Folorunso Alakija has been dropped from Nigeria’s Forbes list of dollar- billionaires for a second year in a row according to a statement released by Forbes 2021 world billionaires on Tuesday.
The Nigerian Africa Billionaire businesswoman is involved in the fashion, Oil, real estate and printing industries. She is currently the group managing director of The Rose of Sharon Group which consists of The Rose of Sharon Prints & Promotions Limited, Digital Reality Prints Limited and the executive vice-chairman of Famfa Oil Limited.
Nigeria the most populous country in Africa and the seventh most populous in the world with an estimation of 206 million inhabitants as of late 2019 with the largest economy in Africa has only three dollar-billionaires now.
The current world dollar-billionaires in Nigeria according to Forbes are Chairman of Dangote group that spans a range of sectors in Nigeria and across Africa Aliko Dangote, Mike Adenuga, chairman of Globacom; and Abulsamad Rabiu, chairman of BUA group.
In 2019, Alakija made the Forbes list of world billionaires and was ranked 1941 in a list of 2,153 billionaires; with a net worth of $1.1 billion. The oil tycoon dropped off the global billionaires’ list in 2020, although she still emerged as 20th richest African billionaire in 2020.
Forbes said Alakija’s fortune dropped below $1 billion due to lower oil prices.
Dangote retained the top spot of Africa’s richest person with a net worth of $11.5 billion, making him the 191st wealthiest person in the world.
Dangote owns 85% of publicly-traded Dangote Cement through a holding company, and has shares in publicly-traded salt and sugar manufacturing companies.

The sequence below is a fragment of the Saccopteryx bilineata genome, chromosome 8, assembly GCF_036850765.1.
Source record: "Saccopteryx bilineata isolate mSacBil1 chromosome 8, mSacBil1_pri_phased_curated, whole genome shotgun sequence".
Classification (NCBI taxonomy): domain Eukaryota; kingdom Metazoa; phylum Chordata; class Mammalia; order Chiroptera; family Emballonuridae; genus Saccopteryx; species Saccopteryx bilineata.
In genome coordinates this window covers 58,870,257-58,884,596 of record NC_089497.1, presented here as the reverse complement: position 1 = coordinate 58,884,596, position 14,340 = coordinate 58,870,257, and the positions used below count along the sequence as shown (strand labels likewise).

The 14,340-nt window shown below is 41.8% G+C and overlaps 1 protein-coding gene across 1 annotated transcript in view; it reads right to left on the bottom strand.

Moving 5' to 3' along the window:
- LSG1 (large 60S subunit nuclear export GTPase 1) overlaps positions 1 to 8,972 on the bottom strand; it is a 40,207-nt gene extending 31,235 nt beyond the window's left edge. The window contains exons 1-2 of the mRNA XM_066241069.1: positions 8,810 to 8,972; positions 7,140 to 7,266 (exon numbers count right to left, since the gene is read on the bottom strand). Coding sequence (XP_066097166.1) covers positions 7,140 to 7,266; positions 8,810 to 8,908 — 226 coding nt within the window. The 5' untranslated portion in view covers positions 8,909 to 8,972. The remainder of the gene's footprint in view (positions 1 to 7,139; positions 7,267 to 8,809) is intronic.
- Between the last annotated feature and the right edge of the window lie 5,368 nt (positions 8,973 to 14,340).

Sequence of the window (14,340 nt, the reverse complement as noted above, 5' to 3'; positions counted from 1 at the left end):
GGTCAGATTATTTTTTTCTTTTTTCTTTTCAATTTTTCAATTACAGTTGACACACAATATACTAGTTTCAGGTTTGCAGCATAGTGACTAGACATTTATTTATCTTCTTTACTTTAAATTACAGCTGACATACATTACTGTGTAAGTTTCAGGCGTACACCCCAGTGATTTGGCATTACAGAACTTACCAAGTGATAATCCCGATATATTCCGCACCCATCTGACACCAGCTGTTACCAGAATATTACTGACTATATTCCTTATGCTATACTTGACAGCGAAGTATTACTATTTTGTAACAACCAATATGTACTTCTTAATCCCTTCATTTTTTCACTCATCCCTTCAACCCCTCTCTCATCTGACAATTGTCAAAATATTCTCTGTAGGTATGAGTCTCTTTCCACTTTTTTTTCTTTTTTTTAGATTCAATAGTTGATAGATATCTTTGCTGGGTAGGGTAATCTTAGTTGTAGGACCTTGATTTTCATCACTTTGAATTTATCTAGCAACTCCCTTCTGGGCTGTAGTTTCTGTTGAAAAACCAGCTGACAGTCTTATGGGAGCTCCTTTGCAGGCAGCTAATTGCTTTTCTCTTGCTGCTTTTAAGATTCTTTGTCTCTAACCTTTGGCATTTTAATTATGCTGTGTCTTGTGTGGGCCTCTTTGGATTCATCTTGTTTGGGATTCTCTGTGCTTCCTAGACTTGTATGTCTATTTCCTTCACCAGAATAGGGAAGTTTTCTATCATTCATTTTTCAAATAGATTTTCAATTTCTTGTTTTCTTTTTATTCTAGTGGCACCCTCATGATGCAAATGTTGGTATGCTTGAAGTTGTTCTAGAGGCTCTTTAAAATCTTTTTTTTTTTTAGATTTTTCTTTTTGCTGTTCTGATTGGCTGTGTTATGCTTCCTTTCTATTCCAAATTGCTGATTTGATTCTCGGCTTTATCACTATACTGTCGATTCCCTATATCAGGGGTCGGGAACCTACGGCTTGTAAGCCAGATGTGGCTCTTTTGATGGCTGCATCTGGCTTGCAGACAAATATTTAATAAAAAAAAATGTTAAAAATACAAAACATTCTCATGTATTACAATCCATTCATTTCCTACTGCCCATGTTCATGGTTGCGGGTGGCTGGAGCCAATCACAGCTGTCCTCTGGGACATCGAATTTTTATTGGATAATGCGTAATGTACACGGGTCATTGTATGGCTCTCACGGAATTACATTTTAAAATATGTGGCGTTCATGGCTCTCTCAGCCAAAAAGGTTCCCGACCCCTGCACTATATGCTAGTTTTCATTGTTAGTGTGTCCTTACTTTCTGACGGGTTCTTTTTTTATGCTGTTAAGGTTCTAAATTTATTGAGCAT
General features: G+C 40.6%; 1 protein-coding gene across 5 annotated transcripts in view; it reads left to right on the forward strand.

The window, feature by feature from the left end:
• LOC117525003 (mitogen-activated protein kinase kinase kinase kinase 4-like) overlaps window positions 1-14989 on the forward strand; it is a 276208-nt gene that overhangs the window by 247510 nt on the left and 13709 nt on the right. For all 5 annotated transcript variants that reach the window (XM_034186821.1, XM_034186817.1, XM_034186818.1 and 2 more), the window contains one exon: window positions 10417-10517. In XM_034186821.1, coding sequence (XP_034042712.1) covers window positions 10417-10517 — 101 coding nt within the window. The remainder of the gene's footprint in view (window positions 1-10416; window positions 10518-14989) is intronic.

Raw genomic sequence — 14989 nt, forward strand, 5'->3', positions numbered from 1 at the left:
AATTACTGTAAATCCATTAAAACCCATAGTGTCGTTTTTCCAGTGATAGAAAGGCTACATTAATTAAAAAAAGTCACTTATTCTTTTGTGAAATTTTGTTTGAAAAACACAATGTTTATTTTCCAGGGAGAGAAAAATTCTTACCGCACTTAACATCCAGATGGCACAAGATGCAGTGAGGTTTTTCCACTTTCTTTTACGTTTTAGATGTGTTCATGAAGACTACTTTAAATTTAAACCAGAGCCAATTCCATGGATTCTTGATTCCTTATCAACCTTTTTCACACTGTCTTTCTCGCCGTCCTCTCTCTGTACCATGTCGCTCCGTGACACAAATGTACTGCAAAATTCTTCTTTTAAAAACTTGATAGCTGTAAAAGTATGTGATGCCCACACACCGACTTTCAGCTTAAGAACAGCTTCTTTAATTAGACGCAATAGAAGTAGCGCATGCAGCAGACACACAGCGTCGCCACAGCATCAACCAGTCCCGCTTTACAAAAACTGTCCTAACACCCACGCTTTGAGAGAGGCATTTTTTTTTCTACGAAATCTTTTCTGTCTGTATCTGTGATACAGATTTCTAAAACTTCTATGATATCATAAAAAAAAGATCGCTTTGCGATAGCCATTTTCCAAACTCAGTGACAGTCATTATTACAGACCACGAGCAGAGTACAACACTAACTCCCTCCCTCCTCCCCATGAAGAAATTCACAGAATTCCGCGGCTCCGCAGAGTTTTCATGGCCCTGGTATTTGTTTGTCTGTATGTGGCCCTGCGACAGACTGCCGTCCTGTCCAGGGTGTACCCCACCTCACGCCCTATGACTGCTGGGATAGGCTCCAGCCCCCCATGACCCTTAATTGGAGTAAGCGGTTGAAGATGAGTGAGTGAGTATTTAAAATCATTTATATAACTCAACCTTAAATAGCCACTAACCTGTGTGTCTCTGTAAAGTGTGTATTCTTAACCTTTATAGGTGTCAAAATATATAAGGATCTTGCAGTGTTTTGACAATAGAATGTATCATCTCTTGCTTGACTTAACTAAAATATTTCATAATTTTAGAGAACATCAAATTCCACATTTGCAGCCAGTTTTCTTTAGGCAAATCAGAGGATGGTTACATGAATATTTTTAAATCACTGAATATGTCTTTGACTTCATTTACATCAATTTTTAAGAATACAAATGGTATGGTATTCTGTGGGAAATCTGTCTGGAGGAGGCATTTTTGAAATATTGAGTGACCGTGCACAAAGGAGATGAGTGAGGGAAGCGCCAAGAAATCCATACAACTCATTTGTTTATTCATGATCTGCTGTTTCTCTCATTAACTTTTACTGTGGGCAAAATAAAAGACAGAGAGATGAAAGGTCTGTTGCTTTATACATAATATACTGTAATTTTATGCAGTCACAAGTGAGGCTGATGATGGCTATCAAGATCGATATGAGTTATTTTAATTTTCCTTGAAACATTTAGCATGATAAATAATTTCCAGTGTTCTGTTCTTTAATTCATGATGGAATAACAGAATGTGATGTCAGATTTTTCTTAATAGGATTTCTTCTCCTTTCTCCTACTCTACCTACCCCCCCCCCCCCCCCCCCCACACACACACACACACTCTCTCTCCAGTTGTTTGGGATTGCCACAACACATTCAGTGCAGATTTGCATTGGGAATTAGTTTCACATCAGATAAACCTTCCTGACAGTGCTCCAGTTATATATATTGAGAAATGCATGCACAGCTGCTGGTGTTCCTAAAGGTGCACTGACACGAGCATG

Adenuga, Nigeria’s second richest man, was ranked 440th richest in the world with a net worth of $6.1 billion, up from $5.6bn in 2020.
In Africa as elsewhere in the world the wealthiest have come through the pandemic just fine. The continent’s 18 billionaires are worth an average $4.1 billion, 12% more than a year ago, driven in part by Nigeria’s surging stock market. For the tenth year in a row. The second richest is Nassef Sawiris of Egypt, whose largest asset is a nearly 6% stake in sportswear maker Adidas. At number three: Nicky Oppenheimer of South Africa, who inherited a stake in diamond firm DeBeers and ran the company until 2012, when he sold his family’s 40% stake in DeBeers to mining giant AngloAmerican for $5.1 billion.
The biggest gainer this year is another Nigerian cement tycoon, Abdulsamad Rabiu who was ranked as 574th richest person in the world with an estimated fortune of $5.5 billion. He also maintains the position of sixth wealthiest person in Africa. Remarkably, shares of his BUA Cement PLC, which listed on the Nigeria Stock Exchange in January 2020, have doubled in value in the past year. That pushed Rabiu’s fortune up by an extraordinary 77%, to $5.5 billion. One thing to note: Rabiu and his son together own about 97% of the company, giving the company a tiny public float.
Despite the worldwide economic impact of the coronavirus outbreak, Forbes said an additional 660 individuals were added to its 2021 billionaires list.
“It’s been a year like no other, and we aren’t talking about the pandemic. There were rapid-fire public offerings, surging cryptocurrencies and skyrocketing stock prices,” Forbes said.
“The number of billionaires on Forbes’ 35th annual list of the world’s wealthiest exploded to an unprecedented 2,755 — 660 more than a year ago.
“Of those, a record high 493 were new to the list roughly one every 17 hours, including 210 from China and Hong Kong. Another 250 who’d fallen off in the past came roaring back. A staggering 86% are richer than a year ago.”
Jeff Bezos, chief executive officer (CEO) of Amazon, remains the world’s richest man for the fourth straight year with an estimated worth of $177 billion, followed by Elon Musk, CEO of Tesla, in second place with $151 billion.
Altogether, the 2,755 billionaires on Forbes list are worth $13.1 trillion, up from $8 trillion in 2020.
The United States of America has the highest number of 724 billionaires, followed by China (including Hong Kong and Macao) with 698.
Forbes said it used stock prices and exchange rates from March 5 to calculate net worths.